The main north/south road continues towards Panormiis, passing a turning for the Panaghia Stilou (8km). Shortly after, the monastery of Aghios Konstantinos (which has 19th century wall-paintings) is on the left, while across the valley from it, the clear, raised, serpentine line of the former flagstone road is visible winding up the opposite slope to the west. At 11km, a narrow road is signed left to Chames and Kampiotissa and descends rapidly into an inhospitably rocky landscape. By following this turning you come at the top of the subsequent rise to the 13th century church of Aghios Ioannis Pro dromos Sagria marked by two large ilex trees: its interior has paintings in poor condition. Just beyond and around the corner, on the rise to the right of the road, are clear signs of ancient construction, probably the base of what was an impressively large Hellenistic fortified building. There has been some later building on top—a shepherd’s house, winnowing areas, etc.—but the lower level shows a clear rectangular base with finely interlocked blocks, best preserved on the west, north and east sides. The position dominates the whole valley. On the top of the peak to the east of here are the remains of a mediaeval fort. A kilometre and a half further down this road (past impressively folded rock-formations to the left) is the small nunnery of the Panaghia Kampiotissa (no longer functioning). This is a remote and peaceful place: the small vaulted chapel has a venerable carved door, and an inlaid stone floor.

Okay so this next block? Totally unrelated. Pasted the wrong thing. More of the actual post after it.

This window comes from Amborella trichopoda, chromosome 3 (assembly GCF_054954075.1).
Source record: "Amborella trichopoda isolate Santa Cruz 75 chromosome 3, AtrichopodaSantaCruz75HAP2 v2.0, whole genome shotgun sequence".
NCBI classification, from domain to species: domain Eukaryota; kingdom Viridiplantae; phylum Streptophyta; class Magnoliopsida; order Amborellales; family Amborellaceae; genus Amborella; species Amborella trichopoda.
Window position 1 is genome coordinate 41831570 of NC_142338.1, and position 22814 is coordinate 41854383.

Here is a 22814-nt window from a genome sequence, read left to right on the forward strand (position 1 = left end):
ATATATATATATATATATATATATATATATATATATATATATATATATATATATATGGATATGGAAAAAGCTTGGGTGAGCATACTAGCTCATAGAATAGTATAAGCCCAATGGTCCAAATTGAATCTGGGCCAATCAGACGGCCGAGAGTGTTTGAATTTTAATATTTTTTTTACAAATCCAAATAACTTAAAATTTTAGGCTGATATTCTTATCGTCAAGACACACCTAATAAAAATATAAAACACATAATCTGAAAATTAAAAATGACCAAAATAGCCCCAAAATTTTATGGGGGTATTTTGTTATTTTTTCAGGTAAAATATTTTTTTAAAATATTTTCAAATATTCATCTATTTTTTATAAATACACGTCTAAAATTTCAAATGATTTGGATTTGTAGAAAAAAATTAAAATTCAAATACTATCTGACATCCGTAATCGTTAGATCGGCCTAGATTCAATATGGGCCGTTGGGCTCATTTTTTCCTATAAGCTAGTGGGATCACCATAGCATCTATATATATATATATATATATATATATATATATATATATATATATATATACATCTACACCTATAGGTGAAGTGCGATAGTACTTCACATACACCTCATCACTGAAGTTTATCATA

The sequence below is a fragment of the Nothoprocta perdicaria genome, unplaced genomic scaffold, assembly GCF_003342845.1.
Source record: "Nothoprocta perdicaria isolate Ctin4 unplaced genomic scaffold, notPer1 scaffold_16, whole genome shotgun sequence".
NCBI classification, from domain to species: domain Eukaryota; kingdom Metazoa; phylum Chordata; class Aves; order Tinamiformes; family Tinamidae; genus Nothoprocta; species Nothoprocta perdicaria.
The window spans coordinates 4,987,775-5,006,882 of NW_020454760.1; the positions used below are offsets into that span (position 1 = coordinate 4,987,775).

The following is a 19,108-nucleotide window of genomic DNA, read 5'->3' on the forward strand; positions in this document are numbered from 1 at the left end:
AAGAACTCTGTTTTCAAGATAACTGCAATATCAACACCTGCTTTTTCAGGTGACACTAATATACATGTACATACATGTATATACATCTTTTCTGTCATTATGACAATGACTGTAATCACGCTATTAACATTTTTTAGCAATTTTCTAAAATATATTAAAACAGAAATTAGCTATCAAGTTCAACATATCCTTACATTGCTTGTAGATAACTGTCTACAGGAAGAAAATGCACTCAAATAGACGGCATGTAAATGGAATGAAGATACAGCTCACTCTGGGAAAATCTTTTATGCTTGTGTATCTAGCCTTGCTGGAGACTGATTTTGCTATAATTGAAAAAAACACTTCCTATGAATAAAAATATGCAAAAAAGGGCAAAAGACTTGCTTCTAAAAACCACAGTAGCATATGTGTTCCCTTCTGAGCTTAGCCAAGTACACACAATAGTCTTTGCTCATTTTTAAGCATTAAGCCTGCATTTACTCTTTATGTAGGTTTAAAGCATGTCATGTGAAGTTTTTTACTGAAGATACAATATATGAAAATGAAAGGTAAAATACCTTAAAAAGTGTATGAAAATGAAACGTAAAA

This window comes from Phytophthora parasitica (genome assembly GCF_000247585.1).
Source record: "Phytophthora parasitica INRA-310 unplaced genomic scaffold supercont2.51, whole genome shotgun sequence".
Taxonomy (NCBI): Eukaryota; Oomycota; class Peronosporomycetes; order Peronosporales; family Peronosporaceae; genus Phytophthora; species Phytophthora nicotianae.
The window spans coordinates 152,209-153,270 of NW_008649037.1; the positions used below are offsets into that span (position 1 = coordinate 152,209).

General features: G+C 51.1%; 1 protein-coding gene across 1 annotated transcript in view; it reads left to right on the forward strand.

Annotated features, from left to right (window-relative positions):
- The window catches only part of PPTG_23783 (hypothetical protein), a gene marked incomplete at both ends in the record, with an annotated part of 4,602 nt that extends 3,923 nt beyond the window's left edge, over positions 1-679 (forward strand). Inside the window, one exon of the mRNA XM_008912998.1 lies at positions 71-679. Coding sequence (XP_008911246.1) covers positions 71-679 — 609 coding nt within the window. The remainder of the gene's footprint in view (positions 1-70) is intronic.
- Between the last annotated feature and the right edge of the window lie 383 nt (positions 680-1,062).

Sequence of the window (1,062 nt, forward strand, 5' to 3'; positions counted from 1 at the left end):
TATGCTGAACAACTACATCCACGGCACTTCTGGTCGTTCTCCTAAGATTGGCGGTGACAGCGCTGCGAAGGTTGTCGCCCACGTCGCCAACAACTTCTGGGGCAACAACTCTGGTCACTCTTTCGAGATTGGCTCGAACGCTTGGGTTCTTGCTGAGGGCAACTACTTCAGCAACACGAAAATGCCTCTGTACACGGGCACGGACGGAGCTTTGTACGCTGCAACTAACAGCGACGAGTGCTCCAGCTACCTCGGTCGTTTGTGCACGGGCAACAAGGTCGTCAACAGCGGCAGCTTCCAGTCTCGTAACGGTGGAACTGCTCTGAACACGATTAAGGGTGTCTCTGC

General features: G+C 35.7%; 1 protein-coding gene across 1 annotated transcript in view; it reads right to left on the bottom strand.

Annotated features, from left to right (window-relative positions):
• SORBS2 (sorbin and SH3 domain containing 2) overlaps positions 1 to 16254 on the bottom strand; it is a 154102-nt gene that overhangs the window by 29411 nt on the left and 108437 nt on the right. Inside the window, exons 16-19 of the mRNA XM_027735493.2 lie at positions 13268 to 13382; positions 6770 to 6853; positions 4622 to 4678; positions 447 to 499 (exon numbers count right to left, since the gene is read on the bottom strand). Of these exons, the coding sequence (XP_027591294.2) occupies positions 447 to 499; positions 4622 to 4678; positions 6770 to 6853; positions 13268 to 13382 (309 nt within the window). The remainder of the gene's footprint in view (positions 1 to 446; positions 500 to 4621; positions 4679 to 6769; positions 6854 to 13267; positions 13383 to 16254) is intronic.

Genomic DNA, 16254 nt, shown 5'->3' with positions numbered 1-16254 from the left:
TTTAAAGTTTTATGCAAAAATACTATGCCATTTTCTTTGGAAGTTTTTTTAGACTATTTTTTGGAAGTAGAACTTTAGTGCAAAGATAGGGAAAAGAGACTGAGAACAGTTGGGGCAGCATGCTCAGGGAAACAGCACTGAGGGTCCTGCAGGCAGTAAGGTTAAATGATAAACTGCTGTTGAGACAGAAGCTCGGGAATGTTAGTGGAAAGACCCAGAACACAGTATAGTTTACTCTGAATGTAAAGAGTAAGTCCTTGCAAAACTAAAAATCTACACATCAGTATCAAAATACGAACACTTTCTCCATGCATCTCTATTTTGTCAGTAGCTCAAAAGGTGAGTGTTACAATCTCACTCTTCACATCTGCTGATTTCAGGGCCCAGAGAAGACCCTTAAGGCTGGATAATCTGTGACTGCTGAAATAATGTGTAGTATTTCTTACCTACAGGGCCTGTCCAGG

Symi Island is part of the Dodecanese Island Group, Greece.

Symi Island is part of the Dodecanese Island Group, Greece.

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